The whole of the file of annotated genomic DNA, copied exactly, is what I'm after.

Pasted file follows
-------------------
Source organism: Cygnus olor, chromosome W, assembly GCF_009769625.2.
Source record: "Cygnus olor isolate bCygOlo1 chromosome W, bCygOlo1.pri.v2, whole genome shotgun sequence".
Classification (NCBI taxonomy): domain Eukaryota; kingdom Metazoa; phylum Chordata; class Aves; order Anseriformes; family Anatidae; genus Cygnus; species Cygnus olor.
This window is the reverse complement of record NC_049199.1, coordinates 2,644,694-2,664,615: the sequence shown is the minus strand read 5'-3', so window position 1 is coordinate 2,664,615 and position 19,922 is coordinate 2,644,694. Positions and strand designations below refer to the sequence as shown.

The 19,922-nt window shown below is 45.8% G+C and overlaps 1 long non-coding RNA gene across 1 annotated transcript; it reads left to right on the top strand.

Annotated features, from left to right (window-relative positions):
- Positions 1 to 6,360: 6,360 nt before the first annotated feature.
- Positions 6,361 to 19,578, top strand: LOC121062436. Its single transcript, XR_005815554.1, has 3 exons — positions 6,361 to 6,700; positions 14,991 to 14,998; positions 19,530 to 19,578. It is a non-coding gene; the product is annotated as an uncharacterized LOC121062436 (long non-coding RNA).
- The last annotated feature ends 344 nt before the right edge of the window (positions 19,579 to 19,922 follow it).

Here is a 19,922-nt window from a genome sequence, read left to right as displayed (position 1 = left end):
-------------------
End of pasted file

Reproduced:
Source organism: Cygnus olor, chromosome W, assembly GCF_009769625.2.
Source record: "Cygnus olor isolate bCygOlo1 chromosome W, bCygOlo1.pri.v2, whole genome shotgun sequence".
Classification (NCBI taxonomy): domain Eukaryota; kingdom Metazoa; phylum Chordata; class Aves; order Anseriformes; family Anatidae; genus Cygnus; species Cygnus olor.
This window is the reverse complement of record NC_049199.1, coordinates 2,644,694-2,664,615: the sequence shown is the minus strand read 5'-3', so window position 1 is coordinate 2,664,615 and position 19,922 is coordinate 2,644,694. Positions and strand designations below refer to the sequence as shown.

The 19,922-nt window shown below is 45.8% G+C and overlaps 1 long non-coding RNA gene across 1 annotated transcript; it reads left to right on the top strand.

Annotated features, from left to right (window-relative positions):
- Positions 1 to 6,360: 6,360 nt before the first annotated feature.
- Positions 6,361 to 19,578, top strand: LOC121062436. Its single transcript, XR_005815554.1, has 3 exons — positions 6,361 to 6,700; positions 14,991 to 14,998; positions 19,530 to 19,578. It is a non-coding gene; the product is annotated as an uncharacterized LOC121062436 (long non-coding RNA).
- The last annotated feature ends 344 nt before the right edge of the window (positions 19,579 to 19,922 follow it).

Here is a 19,922-nt window from a genome sequence, read left to right as displayed (position 1 = left end):